Archive for February, 2015

The Miniaturist by Jessie Burton

Screen Shot 2015-02-03 at 14.30.12There is nothing hidden that will not be revealed . . . 

On an autumn day in 1686, eighteen-year-old Nella Oortman knocks at the door of a grand house in the wealthiest quarter of Amsterdam. She has come from the country to begin a new life as the wife of illustrious merchant trader Johannes Brandt, but instead she is met by his sharp-tongued sister, Marin. Only later does Johannes appear and present her with an extraordinary wedding gift: a cabinet-sized replica of their home. It is to be furnished by an elusive miniaturist, whose tiny creations mirror their real-life counterparts in unexpected ways . . .

Nella is at first mystified by the closed world of the Brandt household, but as she uncovers its secrets she realizes the escalating dangers that await them all. Does the miniaturist hold their fate in her hands? And will she be the key to their salvation or the architect of their downfall?

Beautiful, intoxicating and filled with heart-pounding suspense, Jessie Burton’s magnificent debut novel The Miniaturist is a story of love and obsession, betrayal and retribution, appearance and truth.

I was intrigued by this back in 2014 but didn’t really see it as a book group choice. After mentioning it to the group a majority wanted to read it, so I popped it down for our February read. I’ve already read a book about a miniaturist featuring ‘dolls-of-destiny’ called The Devil Walks by Anne Fine, and that was a fabulous book and exactly what I expected from reading the blurb. The Miniaturist, however, was probably one of my biggest letdowns I’ve had the misfortune to read. It promised so much but failed to deliver on every level. Well, for me anyway.

As for the group it seemed to be a bit of a mixed bag. A few really disliked it (including myself), some thought it wasn’t bad and a couple really enjoyed it. It seems that the idea and plot behind the novel was what drew everyone in, but the fact that the book didn’t live up to the blurb left you feeling a bit cheated. We expected the miniaturist, the dolls’ house and the dolls themselves to play more of a roll in the actual story. To a certain extent we felt that the miniaturist aspect of the novel could have been removed and the story wouldn’t have changed a great deal, which is baffling considering the story, but that’s how it felt.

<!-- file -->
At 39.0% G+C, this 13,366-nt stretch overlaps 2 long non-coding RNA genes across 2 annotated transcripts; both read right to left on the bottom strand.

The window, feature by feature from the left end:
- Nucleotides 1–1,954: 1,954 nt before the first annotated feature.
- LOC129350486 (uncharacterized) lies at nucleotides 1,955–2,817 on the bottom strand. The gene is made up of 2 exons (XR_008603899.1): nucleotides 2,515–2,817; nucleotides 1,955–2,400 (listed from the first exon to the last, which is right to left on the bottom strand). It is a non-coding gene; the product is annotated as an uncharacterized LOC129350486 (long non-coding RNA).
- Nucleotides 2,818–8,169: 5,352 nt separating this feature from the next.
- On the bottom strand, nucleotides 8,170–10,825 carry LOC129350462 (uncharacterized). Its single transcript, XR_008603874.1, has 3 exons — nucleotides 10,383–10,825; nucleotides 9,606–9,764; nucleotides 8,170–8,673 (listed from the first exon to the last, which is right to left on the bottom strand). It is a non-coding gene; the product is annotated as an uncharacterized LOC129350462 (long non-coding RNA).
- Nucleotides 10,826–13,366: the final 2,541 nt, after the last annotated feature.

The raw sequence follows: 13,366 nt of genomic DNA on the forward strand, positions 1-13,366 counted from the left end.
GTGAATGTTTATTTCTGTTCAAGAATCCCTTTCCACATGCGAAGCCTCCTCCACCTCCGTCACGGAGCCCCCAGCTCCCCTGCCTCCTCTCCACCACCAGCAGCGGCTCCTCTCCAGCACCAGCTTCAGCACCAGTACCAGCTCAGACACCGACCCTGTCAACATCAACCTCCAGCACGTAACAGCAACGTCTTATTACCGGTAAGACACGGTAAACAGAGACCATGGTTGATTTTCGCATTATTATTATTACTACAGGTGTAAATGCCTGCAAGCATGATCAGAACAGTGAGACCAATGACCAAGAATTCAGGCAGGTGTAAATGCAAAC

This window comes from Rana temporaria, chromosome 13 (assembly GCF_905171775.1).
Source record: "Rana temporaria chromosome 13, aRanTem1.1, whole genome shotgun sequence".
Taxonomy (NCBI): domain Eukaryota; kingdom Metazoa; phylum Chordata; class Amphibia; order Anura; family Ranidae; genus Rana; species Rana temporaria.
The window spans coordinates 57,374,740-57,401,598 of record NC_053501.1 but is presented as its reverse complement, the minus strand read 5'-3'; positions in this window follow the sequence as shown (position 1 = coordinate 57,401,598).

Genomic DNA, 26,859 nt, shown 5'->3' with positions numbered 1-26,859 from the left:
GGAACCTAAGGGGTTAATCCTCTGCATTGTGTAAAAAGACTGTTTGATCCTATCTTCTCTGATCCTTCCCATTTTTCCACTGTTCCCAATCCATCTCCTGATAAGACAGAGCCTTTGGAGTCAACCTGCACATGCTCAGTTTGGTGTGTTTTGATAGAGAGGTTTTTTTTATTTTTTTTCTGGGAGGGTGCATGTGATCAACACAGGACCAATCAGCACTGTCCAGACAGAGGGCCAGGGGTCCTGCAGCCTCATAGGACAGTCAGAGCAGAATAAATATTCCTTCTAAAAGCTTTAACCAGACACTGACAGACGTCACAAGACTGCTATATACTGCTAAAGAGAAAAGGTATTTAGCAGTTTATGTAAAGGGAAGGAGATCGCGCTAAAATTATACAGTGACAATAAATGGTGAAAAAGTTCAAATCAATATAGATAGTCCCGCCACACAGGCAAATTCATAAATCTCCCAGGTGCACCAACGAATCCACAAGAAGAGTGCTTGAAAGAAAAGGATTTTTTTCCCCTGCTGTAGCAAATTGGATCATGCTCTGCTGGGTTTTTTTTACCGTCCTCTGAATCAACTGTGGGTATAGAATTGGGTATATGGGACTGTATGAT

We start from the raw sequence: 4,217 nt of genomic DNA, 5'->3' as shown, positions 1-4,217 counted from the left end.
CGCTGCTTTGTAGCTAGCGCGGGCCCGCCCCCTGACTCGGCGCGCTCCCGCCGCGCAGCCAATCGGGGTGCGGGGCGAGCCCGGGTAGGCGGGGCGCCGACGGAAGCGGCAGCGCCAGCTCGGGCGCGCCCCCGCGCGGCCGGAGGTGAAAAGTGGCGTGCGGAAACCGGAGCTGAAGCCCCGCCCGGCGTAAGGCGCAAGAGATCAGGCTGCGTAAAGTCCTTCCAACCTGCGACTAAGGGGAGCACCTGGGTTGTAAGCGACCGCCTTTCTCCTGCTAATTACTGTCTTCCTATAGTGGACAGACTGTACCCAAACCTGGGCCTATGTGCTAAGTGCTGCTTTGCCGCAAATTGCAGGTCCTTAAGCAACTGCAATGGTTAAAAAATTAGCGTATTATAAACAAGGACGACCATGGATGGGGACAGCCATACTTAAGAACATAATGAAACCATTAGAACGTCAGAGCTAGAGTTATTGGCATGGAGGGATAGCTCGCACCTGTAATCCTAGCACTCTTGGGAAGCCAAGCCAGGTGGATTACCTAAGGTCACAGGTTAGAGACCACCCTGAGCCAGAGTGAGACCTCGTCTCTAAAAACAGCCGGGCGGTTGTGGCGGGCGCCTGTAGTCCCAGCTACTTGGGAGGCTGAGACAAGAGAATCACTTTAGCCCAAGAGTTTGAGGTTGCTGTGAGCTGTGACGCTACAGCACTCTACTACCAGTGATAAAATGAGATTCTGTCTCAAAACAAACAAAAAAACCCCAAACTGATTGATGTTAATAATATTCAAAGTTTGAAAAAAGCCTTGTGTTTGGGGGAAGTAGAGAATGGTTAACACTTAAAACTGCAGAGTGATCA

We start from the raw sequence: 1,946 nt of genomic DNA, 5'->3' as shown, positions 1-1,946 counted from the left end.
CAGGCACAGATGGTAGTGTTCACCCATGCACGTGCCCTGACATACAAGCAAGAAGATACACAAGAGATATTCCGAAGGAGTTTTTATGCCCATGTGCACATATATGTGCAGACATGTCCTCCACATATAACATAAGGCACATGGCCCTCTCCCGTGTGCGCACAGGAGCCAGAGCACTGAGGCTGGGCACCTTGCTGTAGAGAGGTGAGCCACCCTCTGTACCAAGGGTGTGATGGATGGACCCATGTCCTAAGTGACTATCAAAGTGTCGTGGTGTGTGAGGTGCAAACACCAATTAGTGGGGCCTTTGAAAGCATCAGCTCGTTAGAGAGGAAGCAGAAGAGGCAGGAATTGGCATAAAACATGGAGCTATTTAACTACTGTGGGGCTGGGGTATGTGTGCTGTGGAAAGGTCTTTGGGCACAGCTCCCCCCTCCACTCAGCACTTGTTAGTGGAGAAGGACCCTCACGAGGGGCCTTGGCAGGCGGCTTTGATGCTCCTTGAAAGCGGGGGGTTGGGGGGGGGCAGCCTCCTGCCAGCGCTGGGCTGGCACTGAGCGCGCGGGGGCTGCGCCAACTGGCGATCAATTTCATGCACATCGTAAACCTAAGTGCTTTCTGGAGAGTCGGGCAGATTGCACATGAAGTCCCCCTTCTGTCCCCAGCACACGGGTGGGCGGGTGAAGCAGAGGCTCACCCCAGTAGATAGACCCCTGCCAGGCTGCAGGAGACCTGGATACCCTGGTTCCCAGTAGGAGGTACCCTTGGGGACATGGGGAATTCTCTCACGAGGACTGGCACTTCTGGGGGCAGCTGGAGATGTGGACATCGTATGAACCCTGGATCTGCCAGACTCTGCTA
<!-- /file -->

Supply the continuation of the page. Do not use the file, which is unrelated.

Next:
Some of us felt that although this is a work of fiction it felt a bit unrealistic in some places. What the main character becomes and how she developes as a character felt a bit unbelievable. In fact, nearly all the characters lacked anything memorable about them and seemed very flat and uninteresting.

We were also left asking questions about the miniaturist as not all the ends were tied up. Was this because the author wanted to leave it open to a sequel? Did they want the reader to make up their own conclusion? Or was it yet another author that had great style and direction but no idea how the ending should be written? We hinted that maybe a spot of magical realism was involved but this wasn’t apparent, and certainly wasn’t answered by the author.

One of the main points that everyone could agree on was that we wouldn’t actually recommend the book. It was quite a forgettable read, and for some of the meeting I genuinely couldn’t remember some of the references that people were making. I desperately wanted to like this book (especially because the cover is an excellent design and looks great on my bookshelf), but I need more than a good cover to get me excited by a book.

We also felt that the book was a little disjointed in areas and if the author had focussed on one main aspect (rather than splitting off into a few directions) that this could have been a much better read. The historical aspect seems to be what saved this book because we genuinely thought that if it hadn’t been set in the 1700s then it really wouldn’t have worked at all. The appeal was there because it seemed intriguing, different and historical, but the intrigue waned, the ‘different’ aspect fizzled out and the historical content could have been better. To be fair, some of our readers enjoyed the atmosphere and information that was given for that period, but it still wasn’t good enough for some.

All in all it was an excellent book group discussion, with some interesting points and opinions, but the book itself was quite a letdown. I guess we just can’t see what others can, but hey, it would be a boring world if we all liked the same things now, wouldn’t it?


About the group

The Tees Valley Book Group meets at Stockton Central Library at 6.30pm on the first Tuesday of the month.

If you would like more information about what the group is reading, please visit www.newwritingnorth.com/submit/join-tees-valley-book-group.

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